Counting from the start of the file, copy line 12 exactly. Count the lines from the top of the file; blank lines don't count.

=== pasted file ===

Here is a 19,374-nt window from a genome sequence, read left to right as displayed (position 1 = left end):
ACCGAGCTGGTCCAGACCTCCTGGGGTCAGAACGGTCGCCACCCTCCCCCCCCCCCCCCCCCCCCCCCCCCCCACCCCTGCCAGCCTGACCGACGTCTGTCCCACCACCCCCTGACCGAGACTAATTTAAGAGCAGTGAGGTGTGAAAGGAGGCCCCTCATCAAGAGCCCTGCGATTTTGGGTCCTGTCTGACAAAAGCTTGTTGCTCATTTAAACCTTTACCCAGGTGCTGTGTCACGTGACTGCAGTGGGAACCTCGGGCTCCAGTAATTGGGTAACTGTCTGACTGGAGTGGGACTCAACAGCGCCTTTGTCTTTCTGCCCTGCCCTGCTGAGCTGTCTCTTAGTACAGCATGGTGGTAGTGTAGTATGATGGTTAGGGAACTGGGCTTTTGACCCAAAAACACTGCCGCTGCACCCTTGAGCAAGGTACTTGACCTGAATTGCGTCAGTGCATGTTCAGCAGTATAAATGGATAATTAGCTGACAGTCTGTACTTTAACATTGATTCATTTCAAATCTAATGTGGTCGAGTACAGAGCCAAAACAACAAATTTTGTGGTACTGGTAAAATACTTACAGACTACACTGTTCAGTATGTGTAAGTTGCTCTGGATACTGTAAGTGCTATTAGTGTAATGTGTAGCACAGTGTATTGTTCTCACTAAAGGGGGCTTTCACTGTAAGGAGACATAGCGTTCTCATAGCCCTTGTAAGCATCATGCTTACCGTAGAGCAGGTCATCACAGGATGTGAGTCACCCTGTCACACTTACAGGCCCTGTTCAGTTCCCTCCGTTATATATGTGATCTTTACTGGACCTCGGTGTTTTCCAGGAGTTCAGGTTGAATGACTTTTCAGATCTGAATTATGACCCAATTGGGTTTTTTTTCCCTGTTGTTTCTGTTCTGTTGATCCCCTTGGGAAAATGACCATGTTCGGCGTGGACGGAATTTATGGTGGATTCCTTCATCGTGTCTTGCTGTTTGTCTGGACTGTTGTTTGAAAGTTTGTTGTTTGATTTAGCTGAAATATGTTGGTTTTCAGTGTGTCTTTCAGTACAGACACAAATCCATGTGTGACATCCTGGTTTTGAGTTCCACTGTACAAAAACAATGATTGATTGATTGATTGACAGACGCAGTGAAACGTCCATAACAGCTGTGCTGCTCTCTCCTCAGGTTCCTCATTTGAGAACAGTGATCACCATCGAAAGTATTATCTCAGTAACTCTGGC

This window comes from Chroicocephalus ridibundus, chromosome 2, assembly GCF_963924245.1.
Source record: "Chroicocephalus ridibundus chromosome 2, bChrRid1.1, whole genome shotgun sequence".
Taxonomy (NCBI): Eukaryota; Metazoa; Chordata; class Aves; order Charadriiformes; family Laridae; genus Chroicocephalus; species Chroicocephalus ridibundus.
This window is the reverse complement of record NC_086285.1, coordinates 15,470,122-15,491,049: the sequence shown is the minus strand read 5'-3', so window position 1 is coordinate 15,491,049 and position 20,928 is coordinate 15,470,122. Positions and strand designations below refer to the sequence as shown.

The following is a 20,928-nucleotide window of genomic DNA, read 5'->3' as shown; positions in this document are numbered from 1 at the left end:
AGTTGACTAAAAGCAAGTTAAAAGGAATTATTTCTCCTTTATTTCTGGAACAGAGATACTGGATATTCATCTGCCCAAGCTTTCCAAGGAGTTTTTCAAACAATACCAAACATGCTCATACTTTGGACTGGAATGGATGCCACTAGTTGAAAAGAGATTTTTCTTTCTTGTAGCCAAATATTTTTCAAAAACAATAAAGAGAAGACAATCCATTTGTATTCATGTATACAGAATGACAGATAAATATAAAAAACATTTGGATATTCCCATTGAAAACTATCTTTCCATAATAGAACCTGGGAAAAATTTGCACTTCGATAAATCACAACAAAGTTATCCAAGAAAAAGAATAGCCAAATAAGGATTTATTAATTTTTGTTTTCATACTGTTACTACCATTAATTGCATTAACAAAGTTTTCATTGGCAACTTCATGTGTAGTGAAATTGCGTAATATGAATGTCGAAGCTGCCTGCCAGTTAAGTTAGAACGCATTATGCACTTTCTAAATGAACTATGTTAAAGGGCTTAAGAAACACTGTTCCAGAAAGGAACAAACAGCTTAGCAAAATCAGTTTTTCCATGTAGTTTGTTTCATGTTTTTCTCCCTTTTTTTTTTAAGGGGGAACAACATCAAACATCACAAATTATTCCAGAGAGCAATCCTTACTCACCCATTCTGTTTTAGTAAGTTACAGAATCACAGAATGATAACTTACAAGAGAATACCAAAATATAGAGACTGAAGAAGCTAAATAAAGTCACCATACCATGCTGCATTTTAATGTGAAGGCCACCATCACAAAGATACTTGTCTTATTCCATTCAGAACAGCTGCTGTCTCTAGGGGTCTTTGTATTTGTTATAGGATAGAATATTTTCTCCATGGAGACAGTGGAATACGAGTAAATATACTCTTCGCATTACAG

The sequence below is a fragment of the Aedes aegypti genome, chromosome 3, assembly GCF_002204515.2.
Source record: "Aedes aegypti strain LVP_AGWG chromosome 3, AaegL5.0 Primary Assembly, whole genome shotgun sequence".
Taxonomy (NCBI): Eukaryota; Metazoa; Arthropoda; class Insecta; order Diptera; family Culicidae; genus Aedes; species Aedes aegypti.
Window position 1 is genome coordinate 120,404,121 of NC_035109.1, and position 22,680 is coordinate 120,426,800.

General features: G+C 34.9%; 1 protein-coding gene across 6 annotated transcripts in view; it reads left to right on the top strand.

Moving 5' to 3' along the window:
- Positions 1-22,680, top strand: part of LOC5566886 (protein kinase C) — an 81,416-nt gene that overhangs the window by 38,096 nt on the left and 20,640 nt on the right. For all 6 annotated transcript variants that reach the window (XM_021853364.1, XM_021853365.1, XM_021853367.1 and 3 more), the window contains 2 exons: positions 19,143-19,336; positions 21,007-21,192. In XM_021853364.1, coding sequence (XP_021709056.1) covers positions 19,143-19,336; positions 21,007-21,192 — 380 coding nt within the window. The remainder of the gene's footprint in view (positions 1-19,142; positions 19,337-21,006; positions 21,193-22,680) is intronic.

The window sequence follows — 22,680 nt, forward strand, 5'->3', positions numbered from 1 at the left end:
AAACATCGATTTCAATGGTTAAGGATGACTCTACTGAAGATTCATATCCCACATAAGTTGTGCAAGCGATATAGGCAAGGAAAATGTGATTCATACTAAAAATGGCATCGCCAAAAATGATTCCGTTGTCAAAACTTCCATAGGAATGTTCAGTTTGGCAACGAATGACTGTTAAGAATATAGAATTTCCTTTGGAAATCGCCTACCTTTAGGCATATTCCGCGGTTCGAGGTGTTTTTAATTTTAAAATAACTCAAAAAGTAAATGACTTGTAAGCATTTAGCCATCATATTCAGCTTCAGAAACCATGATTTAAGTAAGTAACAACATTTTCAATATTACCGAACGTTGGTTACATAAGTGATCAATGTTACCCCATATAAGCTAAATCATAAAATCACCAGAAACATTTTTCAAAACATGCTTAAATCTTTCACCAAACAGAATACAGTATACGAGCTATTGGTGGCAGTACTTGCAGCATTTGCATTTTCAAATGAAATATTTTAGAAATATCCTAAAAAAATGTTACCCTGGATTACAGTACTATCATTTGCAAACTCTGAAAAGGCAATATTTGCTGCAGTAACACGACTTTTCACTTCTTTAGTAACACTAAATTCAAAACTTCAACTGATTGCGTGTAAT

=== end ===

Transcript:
Window position 1 is genome coordinate 120,404,121 of NC_035109.1, and position 22,680 is coordinate 120,426,800.